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Male fertility: a window on the health of this generation and the next

Published:September 24, 2019DOI:https://doi.org/10.1016/j.rbmo.2019.09.009
      In this issue of RBMO Martín-Calvo and colleagues (
      • Martín-Calvo N.
      • Mínguez-Alarcón L.
      • Gaskins AJ.
      • Nassan F.L.
      • Williams P.L.
      • Souter I.
      • Hauser R.
      • Chavarro J.E.
      Paternal preconception folate intake in relation to gestational age at delivery and birthweight of newborns conceived through assisted reproduction.
      ) provide clinical data showing that higher paternal pre conception folate intake was significantly associated with a longer gestation time. Previous studies in mice have shown that manipulation of paternal dietary folate was associated with increased birth defects and identified marked changes in the sperm epigenome associated with health of the offspring (
      • Lambrot R.
      • Xu C.
      • Saint-Phar S.
      • Chountalos G.
      • Cohen T.
      • Paquet M.
      • Suderman M.
      • Hallett M.
      • Kimmins S.
      Low paternal dietary folate alters the mouse sperm epigenome and is associated with negative pregnancy outcomes.
      ). Whilst the potential epigenetic mechanisms remain to be elucidated fully in animals and are, at best, unclear in humans, this study puts the focus of examination on the contribution of the male to overall health of future generations.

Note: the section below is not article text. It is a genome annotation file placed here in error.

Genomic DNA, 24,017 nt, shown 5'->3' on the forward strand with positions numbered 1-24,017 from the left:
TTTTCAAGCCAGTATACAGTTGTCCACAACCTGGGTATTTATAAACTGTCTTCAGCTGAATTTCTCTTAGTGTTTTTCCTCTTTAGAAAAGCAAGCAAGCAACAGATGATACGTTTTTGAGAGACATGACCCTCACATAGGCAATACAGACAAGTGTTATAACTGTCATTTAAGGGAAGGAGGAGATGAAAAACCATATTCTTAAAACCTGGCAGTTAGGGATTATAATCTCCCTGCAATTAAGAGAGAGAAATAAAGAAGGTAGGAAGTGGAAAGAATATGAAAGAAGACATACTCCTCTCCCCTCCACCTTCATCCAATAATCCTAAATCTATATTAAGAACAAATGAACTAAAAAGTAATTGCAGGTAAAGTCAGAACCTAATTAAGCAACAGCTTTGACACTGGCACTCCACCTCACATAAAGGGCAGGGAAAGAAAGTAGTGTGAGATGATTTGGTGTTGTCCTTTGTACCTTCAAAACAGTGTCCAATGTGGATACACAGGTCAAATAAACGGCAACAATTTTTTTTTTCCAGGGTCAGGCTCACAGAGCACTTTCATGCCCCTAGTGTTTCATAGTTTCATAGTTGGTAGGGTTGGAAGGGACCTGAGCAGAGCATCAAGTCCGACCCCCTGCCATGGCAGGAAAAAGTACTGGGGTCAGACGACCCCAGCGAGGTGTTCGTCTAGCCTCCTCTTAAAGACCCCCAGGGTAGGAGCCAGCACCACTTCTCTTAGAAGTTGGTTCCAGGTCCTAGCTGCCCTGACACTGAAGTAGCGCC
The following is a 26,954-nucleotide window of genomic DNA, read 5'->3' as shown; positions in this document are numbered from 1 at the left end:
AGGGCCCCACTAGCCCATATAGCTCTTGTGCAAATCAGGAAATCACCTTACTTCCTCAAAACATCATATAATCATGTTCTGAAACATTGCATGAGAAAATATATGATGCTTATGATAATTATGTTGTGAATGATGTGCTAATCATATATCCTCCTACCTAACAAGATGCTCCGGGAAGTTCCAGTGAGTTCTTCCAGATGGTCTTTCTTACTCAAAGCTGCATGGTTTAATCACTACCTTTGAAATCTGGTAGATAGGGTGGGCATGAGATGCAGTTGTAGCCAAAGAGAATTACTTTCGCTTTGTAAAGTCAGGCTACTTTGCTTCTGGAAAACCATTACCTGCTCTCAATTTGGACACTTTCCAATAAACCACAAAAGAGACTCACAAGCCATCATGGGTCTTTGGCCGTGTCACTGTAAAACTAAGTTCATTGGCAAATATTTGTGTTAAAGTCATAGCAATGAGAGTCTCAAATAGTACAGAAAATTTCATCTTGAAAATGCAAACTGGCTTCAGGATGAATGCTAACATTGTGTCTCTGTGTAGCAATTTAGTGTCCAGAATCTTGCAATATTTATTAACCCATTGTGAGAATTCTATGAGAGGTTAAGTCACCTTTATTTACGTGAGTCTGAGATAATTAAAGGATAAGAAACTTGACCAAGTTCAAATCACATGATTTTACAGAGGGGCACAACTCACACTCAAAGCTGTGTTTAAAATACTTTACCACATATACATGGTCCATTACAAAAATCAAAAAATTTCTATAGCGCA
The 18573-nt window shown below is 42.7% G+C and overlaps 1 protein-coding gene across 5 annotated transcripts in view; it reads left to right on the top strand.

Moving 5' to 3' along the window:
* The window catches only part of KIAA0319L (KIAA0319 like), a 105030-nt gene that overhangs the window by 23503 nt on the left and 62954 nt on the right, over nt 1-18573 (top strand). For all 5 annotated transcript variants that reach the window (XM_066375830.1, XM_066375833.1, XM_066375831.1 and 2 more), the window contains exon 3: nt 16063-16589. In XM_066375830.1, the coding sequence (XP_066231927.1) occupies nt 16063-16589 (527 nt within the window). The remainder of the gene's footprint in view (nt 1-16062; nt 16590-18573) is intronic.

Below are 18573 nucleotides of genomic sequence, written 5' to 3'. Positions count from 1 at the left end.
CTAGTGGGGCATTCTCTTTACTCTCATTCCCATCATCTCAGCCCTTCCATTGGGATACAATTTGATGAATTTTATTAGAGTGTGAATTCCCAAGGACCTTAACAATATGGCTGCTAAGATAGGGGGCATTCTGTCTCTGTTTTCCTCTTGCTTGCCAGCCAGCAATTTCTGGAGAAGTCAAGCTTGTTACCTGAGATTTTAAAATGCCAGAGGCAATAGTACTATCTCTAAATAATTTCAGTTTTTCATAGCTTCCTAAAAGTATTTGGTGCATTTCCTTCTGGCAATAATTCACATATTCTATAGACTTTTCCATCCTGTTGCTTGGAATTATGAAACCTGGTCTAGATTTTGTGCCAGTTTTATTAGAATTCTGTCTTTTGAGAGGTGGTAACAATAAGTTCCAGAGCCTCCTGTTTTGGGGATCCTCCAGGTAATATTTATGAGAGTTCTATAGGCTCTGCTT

The wider context of this study is important. After decades of being ignored, there is a considerable reawakening of interest in male infertility and male reproductive health. It is unclear why this is happening, but there are several possibilities, some of which are concerning. For example, the comprehensive meta-analysis by
      • Levine H.
      • Jorgensen N.
      • Martino-Andrade A.
      • Mendiola J.
      • Weksler-Derri D.
      • Mindlis I.
      • Pinotti R.
      • Swan S.H.
      Temporal trends in sperm count: a systematic review and meta-regression analysis.
      presents substantive evidence for a decline in sperm total counts of around 1.6% per year between 1973 and 2011. Further, accumulating data show larger than anticipated epigenetic contributions by the male to the health of the next generation. Although the nature and mechanisms of the epigenetic impact remain to be determined, this has stimulated a ‘deep dive’ into the fundamental role of the paternal gamete (
      • Bošković A.
      • Rando O.J.
      Transgenerational Epigenetic Inheritance.
      ). However, perhaps the most galvanising factor in broadening the significance of male reproductive health to a wider audience has been the revelation that impaired semen quality/male infertility is associated with shorter life expectancy and increased long-term morbidity (
      • Eisenberg M.L.
      • Li S.
      • Behr B.
      • Cullen M.R.
      • Galusha D.
      • Lamb D.J.
      • Lipshultz L.I.
      Semen quality, infertility and mortality in the USA.
      ;
      • Eisenberg M.L.
      • Li S.
      • Behr B.
      • Pera R.R.
      • Cullen M.R.
      Relationship between semen production and medical comorbidity.
      ;
      • Latif T.
      • Kold Jensen T.
      • Mehlsen J.
      • Holmboe S.A.
      • Brinth L.
      • Pors K.
      • Skouby S.O.
      • Jorgensen N.
      • Lindahl-Jacobsen R.
      Semen Quality as a Predictor of Subsequent Morbidity: A Danish Cohort Study of 4,712 Men With Long-Term Follow-up.
      ).
      Consequently, in a relatively short time there have been a number of calls for urgent action regarding male reproductive health, with some terming the situation a ‘crisis’ (
      • Skakkebaek N.E.
      • Jorgensen N.
      • A.M. Andersson.